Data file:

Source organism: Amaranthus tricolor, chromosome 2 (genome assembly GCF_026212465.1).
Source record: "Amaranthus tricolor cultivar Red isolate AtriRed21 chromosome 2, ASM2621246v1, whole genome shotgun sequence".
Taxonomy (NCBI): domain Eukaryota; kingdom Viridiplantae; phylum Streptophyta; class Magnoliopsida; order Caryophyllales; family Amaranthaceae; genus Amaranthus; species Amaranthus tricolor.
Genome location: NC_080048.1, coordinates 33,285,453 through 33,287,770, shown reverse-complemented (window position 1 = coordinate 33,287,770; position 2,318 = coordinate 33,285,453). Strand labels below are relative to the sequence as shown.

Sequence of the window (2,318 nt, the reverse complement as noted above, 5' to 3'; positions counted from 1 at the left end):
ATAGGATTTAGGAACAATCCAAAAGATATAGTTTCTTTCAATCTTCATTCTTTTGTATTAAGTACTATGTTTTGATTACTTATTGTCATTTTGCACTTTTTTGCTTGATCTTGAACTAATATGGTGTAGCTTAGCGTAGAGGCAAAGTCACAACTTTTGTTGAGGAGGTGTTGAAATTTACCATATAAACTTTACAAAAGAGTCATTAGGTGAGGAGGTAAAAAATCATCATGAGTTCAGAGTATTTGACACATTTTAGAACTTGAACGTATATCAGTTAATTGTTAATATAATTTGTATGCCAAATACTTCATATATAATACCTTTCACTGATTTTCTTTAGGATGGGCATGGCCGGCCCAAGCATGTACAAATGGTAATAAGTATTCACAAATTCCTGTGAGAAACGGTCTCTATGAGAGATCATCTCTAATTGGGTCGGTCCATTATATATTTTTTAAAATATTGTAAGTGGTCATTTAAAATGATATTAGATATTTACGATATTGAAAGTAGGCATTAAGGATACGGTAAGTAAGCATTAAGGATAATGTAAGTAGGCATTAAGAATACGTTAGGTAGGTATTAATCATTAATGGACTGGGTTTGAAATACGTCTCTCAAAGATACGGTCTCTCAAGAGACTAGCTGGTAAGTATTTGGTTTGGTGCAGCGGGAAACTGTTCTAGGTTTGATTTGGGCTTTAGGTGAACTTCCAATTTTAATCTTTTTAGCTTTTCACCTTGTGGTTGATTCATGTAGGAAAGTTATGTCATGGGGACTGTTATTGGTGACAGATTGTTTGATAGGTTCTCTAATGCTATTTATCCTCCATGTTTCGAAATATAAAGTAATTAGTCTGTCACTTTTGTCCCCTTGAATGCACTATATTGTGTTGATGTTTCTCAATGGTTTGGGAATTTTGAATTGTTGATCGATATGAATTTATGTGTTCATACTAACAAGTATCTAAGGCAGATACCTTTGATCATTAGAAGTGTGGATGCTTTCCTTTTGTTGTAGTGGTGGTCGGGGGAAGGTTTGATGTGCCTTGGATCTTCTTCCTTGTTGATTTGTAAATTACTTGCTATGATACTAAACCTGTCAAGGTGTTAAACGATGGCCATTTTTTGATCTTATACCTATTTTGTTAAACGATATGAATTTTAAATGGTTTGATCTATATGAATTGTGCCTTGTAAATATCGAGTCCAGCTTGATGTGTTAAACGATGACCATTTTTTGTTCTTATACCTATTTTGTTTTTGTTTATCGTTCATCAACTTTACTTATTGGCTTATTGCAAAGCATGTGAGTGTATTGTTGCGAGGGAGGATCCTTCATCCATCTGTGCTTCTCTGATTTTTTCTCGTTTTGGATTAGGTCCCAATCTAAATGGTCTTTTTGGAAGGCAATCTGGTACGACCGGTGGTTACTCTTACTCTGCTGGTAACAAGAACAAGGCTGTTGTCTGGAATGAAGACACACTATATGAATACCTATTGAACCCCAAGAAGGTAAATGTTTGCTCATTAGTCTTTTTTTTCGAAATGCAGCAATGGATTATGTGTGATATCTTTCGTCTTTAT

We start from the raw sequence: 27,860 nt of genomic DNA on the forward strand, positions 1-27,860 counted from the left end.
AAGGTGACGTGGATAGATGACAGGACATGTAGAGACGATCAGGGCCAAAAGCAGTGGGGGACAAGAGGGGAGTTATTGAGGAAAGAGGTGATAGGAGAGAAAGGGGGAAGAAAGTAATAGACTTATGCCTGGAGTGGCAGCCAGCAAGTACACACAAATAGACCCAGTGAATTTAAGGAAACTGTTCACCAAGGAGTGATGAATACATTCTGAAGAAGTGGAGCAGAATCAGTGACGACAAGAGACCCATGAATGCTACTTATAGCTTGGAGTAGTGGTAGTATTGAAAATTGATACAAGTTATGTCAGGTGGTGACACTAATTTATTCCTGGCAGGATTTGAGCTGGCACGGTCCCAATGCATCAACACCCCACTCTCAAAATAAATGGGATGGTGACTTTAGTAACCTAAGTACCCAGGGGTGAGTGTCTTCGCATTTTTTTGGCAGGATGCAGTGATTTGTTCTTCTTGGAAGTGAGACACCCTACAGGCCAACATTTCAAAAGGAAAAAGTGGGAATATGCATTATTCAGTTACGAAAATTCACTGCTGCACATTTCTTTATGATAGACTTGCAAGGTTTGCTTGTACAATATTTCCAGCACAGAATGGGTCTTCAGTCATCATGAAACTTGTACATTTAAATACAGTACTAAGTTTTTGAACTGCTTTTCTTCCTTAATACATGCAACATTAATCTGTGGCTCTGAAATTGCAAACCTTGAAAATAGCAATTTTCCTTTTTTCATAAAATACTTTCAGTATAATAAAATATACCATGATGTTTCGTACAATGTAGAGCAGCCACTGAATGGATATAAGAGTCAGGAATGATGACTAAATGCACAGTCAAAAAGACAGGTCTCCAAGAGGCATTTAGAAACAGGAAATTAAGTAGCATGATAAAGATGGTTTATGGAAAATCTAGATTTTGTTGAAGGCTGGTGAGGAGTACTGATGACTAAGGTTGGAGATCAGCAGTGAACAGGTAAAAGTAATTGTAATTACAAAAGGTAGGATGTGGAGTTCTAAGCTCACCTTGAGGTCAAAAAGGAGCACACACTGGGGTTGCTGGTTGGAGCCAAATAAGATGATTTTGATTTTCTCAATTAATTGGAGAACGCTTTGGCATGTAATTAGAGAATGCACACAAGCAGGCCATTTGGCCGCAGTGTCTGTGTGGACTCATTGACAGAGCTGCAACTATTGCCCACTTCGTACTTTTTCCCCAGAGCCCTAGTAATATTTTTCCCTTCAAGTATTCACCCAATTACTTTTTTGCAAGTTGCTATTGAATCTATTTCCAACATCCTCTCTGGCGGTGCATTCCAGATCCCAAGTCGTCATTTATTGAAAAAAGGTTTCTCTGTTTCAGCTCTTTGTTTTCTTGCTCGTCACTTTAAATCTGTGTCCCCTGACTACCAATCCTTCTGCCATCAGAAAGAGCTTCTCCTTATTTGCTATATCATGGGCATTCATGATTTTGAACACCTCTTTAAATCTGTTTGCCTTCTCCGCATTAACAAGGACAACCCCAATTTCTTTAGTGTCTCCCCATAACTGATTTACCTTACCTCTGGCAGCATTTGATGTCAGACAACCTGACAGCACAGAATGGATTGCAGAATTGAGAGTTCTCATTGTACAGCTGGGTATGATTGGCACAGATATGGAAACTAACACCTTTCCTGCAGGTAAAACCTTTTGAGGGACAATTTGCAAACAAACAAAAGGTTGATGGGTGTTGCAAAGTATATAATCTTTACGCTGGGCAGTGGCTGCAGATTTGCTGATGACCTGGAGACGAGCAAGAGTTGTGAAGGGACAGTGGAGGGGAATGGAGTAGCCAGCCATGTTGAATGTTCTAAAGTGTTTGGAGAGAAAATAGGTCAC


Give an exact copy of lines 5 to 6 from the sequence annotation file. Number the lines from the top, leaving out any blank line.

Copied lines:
Sequence of the window (2,318 nt, the reverse complement as noted above, 5' to 3'; positions counted from 1 at the left end):
ATAGGATTTAGGAACAATCCAAAAGATATAGTTTCTTTCAATCTTCATTCTTTTGTATTAAGTACTATGTTTTGATTACTTATTGTCATTTTGCACTTTTTTGCTTGATCTTGAACTAATATGGTGTAGCTTAGCGTAGAGGCAAAGTCACAACTTTTGTTGAGGAGGTGTTGAAATTTACCATATAAACTTTACAAAAGAGTCATTAGGTGAGGAGGTAAAAAATCATCATGAGTTCAGAGTATTTGACACATTTTAGAACTTGAACGTATATCAGTTAATTGTTAATATAATTTGTATGCCAAATACTTCATATATAATACCTTTCACTGATTTTCTTTAGGATGGGCATGGCCGGCCCAAGCATGTACAAATGGTAATAAGTATTCACAAATTCCTGTGAGAAACGGTCTCTATGAGAGATCATCTCTAATTGGGTCGGTCCATTATATATTTTTTAAAATATTGTAAGTGGTCATTTAAAATGATATTAGATATTTACGATATTGAAAGTAGGCATTAAGGATACGGTAAGTAAGCATTAAGGATAATGTAAGTAGGCATTAAGAATACGTTAGGTAGGTATTAATCATTAATGGACTGGGTTTGAAATACGTCTCTCAAAGATACGGTCTCTCAAGAGACTAGCTGGTAAGTATTTGGTTTGGTGCAGCGGGAAACTGTTCTAGGTTTGATTTGGGCTTTAGGTGAACTTCCAATTTTAATCTTTTTAGCTTTTCACCTTGTGGTTGATTCATGTAGGAAAGTTATGTCATGGGGACTGTTATTGGTGACAGATTGTTTGATAGGTTCTCTAATGCTATTTATCCTCCATGTTTCGAAATATAAAGTAATTAGTCTGTCACTTTTGTCCCCTTGAATGCACTATATTGTGTTGATGTTTCTCAATGGTTTGGGAATTTTGAATTGTTGATCGATATGAATTTATGTGTTCATACTAACAAGTATCTAAGGCAGATACCTTTGATCATTAGAAGTGTGGATGCTTTCCTTTTGTTGTAGTGGTGGTCGGGGGAAGGTTTGATGTGCCTTGGATCTTCTTCCTTGTTGATTTGTAAATTACTTGCTATGATACTAAACCTGTCAAGGTGTTAAACGATGGCCATTTTTTGATCTTATACCTATTTTGTTAAACGATATGAATTTTAAATGGTTTGATCTATATGAATTGTGCCTTGTAAATATCGAGTCCAGCTTGATGTGTTAAACGATGACCATTTTTTGTTCTTATACCTATTTTGTTTTTGTTTATCGTTCATCAACTTTACTTATTGGCTTATTGCAAAGCATGTGAGTGTATTGTTGCGAGGGAGGATCCTTCATCCATCTGTGCTTCTCTGATTTTTTCTCGTTTTGGATTAGGTCCCAATCTAAATGGTCTTTTTGGAAGGCAATCTGGTACGACCGGTGGTTACTCTTACTCTGCTGGTAACAAGAACAAGGCTGTTGTCTGGAATGAAGACACACTATATGAATACCTATTGAACCCCAAGAAGGTAAATGTTTGCTCATTAGTCTTTTTTTTCGAAATGCAGCAATGGATTATGTGTGATATCTTTCGTCTTTAT